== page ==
I’m not going to go back over how The Franchise faltered because I believe I covered that in every recap of the season. Oh, OK, once more for old time’s sake: it didn’t go nearly as deep as a reality show about a major league baseball team should go.

With tonight’s final episode, the producers opted not to show us too much about where the Giants are now or where they’re headed, but to go the “tell ‘em what you told ‘em” route, which amounted to an extremely skippable finale.

Advertisement

What’s new is that the Giants are chasing the Diamondbacks, feeling more vulnerable than last year despite being closer to first place than this time in 2010. Tim Lincecum is having a good season, but the team feels the pinch of not having injured closer Brian Wilson on board. During the managers’ meeting, we hear key insights like “pitching will be critical.”

And then…well, if you watched the whole season, you already know everything that came next. The narrator reminded us of Ryan Vogelsong’s fairytale season, Pablo Sandoval losing weight, Brandon Belt coming up into and out of the majors, Barry Zito’s lost season. I’m recapping a recap right now.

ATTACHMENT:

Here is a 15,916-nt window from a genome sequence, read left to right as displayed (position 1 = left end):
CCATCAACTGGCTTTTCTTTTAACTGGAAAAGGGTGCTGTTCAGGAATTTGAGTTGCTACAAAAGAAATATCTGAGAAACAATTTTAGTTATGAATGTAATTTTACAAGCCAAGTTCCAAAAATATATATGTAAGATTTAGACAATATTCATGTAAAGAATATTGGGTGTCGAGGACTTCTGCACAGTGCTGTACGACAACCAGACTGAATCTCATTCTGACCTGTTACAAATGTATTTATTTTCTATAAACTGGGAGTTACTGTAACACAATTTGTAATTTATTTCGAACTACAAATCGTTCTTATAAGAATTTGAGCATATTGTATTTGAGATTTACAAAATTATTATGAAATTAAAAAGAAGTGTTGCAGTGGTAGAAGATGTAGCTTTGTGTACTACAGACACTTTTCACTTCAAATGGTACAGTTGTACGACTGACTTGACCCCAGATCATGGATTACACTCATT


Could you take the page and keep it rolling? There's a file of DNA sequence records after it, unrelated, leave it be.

What comes next for the Giants? Of course it’s impossible to predict the future, but we received no insight as to what realistic odds they have for making the postseason, what has to go right for them, or even tough business like who from this team will most likely be gone by 2012. No, we heard gems like “It always comes down to the end.” I wish that the series’ season had finished off with a more typical episode, but tonight’s autopilot finale makes me feel negatively towards the show and rather pessimistic for the team.

Advertisement

The only people who I think would have gotten a lot of out of this episode are the true Giants fans who would love the footage of the players and management goofing around with the cameramen, talking about the fun and torture of being on The Franchise. I understand that feeling, to love your guys so much that you’d watch them do anything, including be spontaneously cute on camera, because they bring you so much joy. Unfortunately, I don't think The Franchise was able to draw in many people who didn't already love the Giants. This series isn’t going to make me pay closer attention to the team as the season closes out, and it didn’t teach me more about baseball. But I do feel like I learned a little something about making a good, insightful reality show about MLB and it’s that it’s really damn hard, if not impossible.

—I will say that thanks to this show, I am 100% more aware of Brian Wilson and for that I am glad.